"What does the fox say?" Onomatopoeia, and Alien Languages claims there's no onomatopoeia for foxes: But you don't find fox onomatopoeia in this context. Foxes tend to do one of two things: ...
5
votes
2answers
595 views

Onomatopoeia Across Languages

Every language has its stock of onomatopoeic expressions, but they vary across nationalities and cultures. For example, the American “bow wow” (a rapper’s name) has its Japanese equivalent in ...
4
votes
1answer
364 views

Writing out heartbeat sound

Is it correct to write out the sound of a heart beat as lub dub or are there other variations that are also acceptable?
4
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4answers
12k views

What is the proper convention for writing onomatopoeia?

Say I'm attempting to write a sound, as in 'poof', 'thud', or 'clank'. What's the correct convention to write something like this? Is there one, or is it a grey area as long as it's clear to the ...
4
votes
2answers
505 views

Etymology of lisp

A lisp is a "a speech defect in which s is pronounced like th in thick and z is pronounced like th in this". Its etymology reads: Old English wlispian (recorded in āwlyspian), from wlisp ...
4
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2answers
2k views

Name for a word whose sound is contrary to its meaning

As onomatopoeia means words that sound like what they mean, is there a word which means words that sound contrary to what they mean? Pulchritude is an example of such a word.
3
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3answers
349 views

Onomatopoeia in “O madness of discourse”

While writing a commentary for Shakespeare's Troilus and Cressida, my classmate and I got into a small quarrel over the classification of an onomatopoeia. We were wondering, for the line “O madness ...
3
votes
1answer
246 views

is onomatopoeia itself onomatopoeic? [closed]

As I note, is the word onomatopoeia itself onomatopoeic? Or does the use of the word not quite follow the rules? I recall being engaged in a spirited debate about this in my high school days—I cannot ...
3
votes
2answers
394 views

Is “kekeke” considered an English word?

"kekeke" is somewhat of an alternative to "hehehe" or "huehuehue". From Urban Dictionary: This is an onomatopoeia for laughter. Its origin is the Korean onomatopoeia ㅋㅋㅋ, in which ㅋ stands for the ...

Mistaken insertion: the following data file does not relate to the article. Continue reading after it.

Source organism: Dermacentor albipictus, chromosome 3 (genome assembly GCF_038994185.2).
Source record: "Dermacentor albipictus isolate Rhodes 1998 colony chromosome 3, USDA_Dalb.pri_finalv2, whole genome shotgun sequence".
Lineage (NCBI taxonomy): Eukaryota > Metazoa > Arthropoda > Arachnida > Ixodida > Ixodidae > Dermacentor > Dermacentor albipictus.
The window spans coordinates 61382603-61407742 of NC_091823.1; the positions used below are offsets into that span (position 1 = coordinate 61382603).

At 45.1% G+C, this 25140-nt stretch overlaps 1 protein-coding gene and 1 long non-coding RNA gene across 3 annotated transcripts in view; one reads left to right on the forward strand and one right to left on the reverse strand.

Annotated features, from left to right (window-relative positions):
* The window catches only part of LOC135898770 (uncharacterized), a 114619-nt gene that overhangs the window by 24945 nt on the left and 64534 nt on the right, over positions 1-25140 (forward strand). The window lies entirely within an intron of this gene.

2
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4answers
123 views

Is “mellifluous” onomatopoeic?

mel·lif·lu·ous /məˈliflo͞oəs/ Adjective: (of a voice or words) Sweet or musical; pleasant to hear. As in the title: is "mellifluous" onomatopoeic or is the definition of onomatopoeia ...
2
votes
1answer
109 views

Onomatopoeia for throat clearing

Clearing one's throat is a nice way to signal that special attention is needed. For example, two colleagues are making fun of their boss as she walks right by. She listens for a second and then ... ...
1
vote
4answers
12k views

Interjection for the sound of a bell

I saw this other question, but it's not quite what I'm asking. A bell makes a sound. How would you write that sound in English? As an interjection, e.g. "boom!" I'm sure it varies with the type and ...
1
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3answers
265 views

Onomatopoeia for stomach growling?

I've been thinking. How do I put the sound of growling stomach into words? I'm also curious about the Onomatopoeia for chewing food and swallowing water.
1
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3answers
1k views

Is “hooray” generally considered to be onomatopoeic?

Is this word onomatopoeic, just an interjection, both, something else?
0
votes
4answers
3k views

What Sound (onomatopoeia) does a launching Rocket make? [closed]

I searched all the internet and comics but couldn't find any onomatopoeia for Rocket blasting into space. Any ideas?
0
votes
1answer
54 views

Onomatopoeia/interjection for snatching something?

E.g. "the dog went [?snatch?] and away it ran with the Frisbee". The word indicates a sudden and unexpected move made to catch or grab something.
-2
votes
1answer
170 views

Onomatopoeia for Physical Objects [closed]

Here's something I was thinking about the other day: is there a word like "onomatopoeia" that can be used to describe words that sound like what they describe? This can include, for example, seeing a ...